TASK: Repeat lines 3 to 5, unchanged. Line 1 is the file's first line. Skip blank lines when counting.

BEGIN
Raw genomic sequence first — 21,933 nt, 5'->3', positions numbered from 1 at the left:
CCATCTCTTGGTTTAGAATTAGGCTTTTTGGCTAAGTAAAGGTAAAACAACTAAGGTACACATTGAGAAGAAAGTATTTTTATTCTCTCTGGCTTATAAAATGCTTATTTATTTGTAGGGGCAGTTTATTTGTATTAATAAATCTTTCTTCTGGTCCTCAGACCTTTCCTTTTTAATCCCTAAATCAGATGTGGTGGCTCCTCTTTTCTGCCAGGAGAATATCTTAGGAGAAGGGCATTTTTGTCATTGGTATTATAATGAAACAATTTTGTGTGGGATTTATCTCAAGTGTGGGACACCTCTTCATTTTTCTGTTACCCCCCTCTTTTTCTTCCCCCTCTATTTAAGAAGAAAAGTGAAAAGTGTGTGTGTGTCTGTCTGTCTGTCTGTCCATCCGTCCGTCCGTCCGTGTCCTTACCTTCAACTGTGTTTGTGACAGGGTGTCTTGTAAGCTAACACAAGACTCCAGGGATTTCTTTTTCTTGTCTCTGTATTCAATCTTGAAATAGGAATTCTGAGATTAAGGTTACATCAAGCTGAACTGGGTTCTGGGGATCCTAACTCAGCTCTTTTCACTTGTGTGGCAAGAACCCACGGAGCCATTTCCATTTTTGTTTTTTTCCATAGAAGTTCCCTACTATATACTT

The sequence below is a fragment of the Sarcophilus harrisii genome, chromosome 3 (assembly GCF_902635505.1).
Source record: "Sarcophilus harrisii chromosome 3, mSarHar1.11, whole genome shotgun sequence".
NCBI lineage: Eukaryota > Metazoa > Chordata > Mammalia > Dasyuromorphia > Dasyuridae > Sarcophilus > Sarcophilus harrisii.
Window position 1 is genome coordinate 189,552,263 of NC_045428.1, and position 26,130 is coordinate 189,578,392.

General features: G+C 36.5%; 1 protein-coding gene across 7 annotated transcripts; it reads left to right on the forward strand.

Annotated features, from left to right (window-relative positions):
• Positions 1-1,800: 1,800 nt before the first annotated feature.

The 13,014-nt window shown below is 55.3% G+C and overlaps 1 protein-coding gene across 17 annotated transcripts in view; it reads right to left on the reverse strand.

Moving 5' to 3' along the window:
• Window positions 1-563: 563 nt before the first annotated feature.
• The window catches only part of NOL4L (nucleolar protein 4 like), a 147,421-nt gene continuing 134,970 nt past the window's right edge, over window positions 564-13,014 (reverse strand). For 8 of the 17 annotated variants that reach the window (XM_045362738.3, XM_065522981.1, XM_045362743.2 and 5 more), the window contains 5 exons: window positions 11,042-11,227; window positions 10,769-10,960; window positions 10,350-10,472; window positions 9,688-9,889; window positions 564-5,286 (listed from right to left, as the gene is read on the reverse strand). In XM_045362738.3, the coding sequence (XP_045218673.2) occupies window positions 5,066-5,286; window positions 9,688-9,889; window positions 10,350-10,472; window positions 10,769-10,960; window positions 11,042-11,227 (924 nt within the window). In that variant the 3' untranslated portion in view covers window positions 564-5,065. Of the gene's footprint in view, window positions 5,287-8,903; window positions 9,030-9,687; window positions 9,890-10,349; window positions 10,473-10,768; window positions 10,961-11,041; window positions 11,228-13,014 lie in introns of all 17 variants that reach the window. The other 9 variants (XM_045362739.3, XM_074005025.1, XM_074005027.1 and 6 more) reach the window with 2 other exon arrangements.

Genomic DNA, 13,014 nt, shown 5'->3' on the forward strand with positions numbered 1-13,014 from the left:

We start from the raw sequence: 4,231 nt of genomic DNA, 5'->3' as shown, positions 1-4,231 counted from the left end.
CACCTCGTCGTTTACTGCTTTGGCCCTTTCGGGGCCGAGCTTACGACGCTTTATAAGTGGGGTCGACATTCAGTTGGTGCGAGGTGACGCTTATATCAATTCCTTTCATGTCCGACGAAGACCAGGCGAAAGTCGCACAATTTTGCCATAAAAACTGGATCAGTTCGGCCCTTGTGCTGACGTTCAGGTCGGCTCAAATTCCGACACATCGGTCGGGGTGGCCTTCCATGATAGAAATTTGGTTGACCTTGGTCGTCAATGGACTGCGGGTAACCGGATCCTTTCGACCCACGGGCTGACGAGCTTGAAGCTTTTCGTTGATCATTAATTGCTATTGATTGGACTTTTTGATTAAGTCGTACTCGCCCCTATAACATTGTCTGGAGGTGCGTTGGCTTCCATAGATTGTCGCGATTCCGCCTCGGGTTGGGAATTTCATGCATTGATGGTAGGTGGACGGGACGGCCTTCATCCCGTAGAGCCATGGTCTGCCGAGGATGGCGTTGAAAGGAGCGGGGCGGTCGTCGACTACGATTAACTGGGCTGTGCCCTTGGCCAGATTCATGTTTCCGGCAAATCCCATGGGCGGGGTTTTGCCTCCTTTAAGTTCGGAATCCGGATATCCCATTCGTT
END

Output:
The sequence below is a fragment of the Sarcophilus harrisii genome, chromosome 3 (assembly GCF_902635505.1).
Source record: "Sarcophilus harrisii chromosome 3, mSarHar1.11, whole genome shotgun sequence".
NCBI lineage: Eukaryota > Metazoa > Chordata > Mammalia > Dasyuromorphia > Dasyuridae > Sarcophilus > Sarcophilus harrisii.